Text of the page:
God and Order

Our world is ruled by disorder. Ask a physicist why time is perceived as flowing in a direction and they will say it is due to entropy, which merely is a scientific way of saying disorder.

The universe is increasing in disorder (entropy), thus time appears to flow in the direction of past to future. In the past, there was less entropy and, therefore, more order. In the future, there is an increasing amount of disorder.

Take this from a cognitive perspective for a second. Your past is comprised of events that happened. They feel more concrete and solidly grounded in existence, because we know (or believe ourselves to know) that these certain events did in fact occur. Now, go the opposite direction and think towards the future. The future is ruled by probability. Thinking of the future from the present is like running probability simulations of what is likely, or possible, to happen in our lives.

The real question becomes: Why was there order to begin with?

In the opening lines of the Bible, it gives rise to the notion that, before there was light, there was a great void, formless and dark. In this primordial state, we find a state of complete individualization — even all the particles are in isolation, as to have yet formed a connective bond to one another.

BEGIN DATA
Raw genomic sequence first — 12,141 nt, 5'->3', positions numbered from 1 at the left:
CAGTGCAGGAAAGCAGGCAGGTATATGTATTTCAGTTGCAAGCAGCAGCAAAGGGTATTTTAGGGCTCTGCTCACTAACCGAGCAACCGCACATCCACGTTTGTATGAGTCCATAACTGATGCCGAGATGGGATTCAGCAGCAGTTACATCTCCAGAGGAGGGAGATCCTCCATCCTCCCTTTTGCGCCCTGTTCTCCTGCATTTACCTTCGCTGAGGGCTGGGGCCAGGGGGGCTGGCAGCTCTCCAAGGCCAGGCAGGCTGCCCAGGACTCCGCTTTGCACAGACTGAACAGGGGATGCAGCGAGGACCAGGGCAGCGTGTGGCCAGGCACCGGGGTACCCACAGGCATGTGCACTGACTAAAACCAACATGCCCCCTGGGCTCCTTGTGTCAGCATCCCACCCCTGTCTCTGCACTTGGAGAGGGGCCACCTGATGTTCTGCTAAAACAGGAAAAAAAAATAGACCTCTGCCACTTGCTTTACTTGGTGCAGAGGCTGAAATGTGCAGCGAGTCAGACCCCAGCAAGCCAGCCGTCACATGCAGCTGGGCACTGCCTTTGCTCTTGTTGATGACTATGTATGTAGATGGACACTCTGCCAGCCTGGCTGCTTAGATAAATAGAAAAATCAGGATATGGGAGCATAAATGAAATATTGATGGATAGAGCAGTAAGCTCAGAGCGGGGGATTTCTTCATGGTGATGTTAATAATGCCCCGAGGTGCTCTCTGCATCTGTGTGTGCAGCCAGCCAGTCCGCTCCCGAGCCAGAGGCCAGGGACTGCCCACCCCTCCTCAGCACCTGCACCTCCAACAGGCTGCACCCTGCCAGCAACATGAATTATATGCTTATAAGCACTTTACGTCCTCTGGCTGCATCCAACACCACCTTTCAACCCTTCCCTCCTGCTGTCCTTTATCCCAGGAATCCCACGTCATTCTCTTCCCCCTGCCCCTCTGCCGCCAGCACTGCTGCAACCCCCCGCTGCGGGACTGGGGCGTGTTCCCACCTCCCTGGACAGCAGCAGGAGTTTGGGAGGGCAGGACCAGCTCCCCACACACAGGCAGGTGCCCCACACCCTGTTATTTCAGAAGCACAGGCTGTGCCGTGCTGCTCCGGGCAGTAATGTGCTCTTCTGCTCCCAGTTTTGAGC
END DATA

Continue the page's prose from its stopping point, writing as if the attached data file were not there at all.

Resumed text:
It is this initial bond that fulfills the verse of “‘Let there be Light'” (Genesis 1:3).

A non-Biblical analogy is the science of your brain. Think to that first neural connection forming in a burst of energy. This initial burst of life cannot be understood, nor meaningfully explained. And, even if we somehow could meaningfully describe life itself, it would encapsulate all the words that have ever used to describe life. It would be all that ever was. Regardless of the mechanism of how, the result was that your brain formed neural connections and has continued to do so throughout your life forming neural networks.

 

The Paradox of Existence

We are always being torn in two. We live within the tension between opposing forces. Life involves both the processes of living and dying happening simultaneously: Some live to die, and others die to live.

We live a paradox and we are one. We both desperately want to be free but are paralyzed by the true totality of what freedom means. We want to find love but find it terrifying once we are actually truly in love with someone whose well-being directly dictates our own. We seek truth at all cost, except when the truth is far more unbearable than the majesty of our fantasies.

We live this way because existence comes with the knowledge of knowing that we may someday not exist (or, at least, exist in an entirely different form). In the forefront of our minds, we live; but, in the background, we know that we may cease to exist someday. To some this may scare, while others don’t care; but, nonetheless, the thought is ever presently there.

Session: 3

I vacillate between apathy and emotion like the seasons flux from winter to summer. When I feel, I feel. And, when I don’t, I don’t. Neither is truly painful or inherently distressing. The times of apathy simple give my emotions a context.